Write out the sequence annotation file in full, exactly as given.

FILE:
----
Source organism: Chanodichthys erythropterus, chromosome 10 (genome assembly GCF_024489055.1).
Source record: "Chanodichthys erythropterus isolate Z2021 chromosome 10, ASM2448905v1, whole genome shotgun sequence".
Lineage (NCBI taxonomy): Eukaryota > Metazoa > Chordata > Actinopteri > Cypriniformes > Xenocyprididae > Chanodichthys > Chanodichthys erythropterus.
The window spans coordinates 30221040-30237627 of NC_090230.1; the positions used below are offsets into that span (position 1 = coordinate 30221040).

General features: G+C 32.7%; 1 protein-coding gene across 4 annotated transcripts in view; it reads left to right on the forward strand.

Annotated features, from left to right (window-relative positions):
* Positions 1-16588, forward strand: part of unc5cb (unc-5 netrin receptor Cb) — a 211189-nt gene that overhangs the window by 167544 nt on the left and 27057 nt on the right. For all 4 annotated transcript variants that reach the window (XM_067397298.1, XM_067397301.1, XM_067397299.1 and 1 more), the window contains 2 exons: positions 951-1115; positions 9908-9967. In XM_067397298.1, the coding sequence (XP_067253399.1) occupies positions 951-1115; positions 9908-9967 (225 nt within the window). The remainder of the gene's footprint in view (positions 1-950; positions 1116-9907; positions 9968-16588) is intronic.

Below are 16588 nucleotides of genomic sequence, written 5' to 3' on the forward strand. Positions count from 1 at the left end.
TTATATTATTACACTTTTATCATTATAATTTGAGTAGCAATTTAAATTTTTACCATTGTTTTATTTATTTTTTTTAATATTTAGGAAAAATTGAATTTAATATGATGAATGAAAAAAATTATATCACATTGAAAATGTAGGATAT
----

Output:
Source organism: Chanodichthys erythropterus, chromosome 10 (genome assembly GCF_024489055.1).
Source record: "Chanodichthys erythropterus isolate Z2021 chromosome 10, ASM2448905v1, whole genome shotgun sequence".
Lineage (NCBI taxonomy): Eukaryota > Metazoa > Chordata > Actinopteri > Cypriniformes > Xenocyprididae > Chanodichthys > Chanodichthys erythropterus.
The window spans coordinates 30221040-30237627 of NC_090230.1; the positions used below are offsets into that span (position 1 = coordinate 30221040).

General features: G+C 32.7%; 1 protein-coding gene across 4 annotated transcripts in view; it reads left to right on the forward strand.

Annotated features, from left to right (window-relative positions):
* Positions 1-16588, forward strand: part of unc5cb (unc-5 netrin receptor Cb) — a 211189-nt gene that overhangs the window by 167544 nt on the left and 27057 nt on the right. For all 4 annotated transcript variants that reach the window (XM_067397298.1, XM_067397301.1, XM_067397299.1 and 1 more), the window contains 2 exons: positions 951-1115; positions 9908-9967. In XM_067397298.1, the coding sequence (XP_067253399.1) occupies positions 951-1115; positions 9908-9967 (225 nt within the window). The remainder of the gene's footprint in view (positions 1-950; positions 1116-9907; positions 9968-16588) is intronic.

Below are 16588 nucleotides of genomic sequence, written 5' to 3' on the forward strand. Positions count from 1 at the left end.
TTATATTATTACACTTTTATCATTATAATTTGAGTAGCAATTTAAATTTTTACCATTGTTTTATTTATTTTTTTTAATATTTAGGAAAAATTGAATTTAATATGATGAATGAAAAAAATTATATCACATTGAAAATGTAGGATAT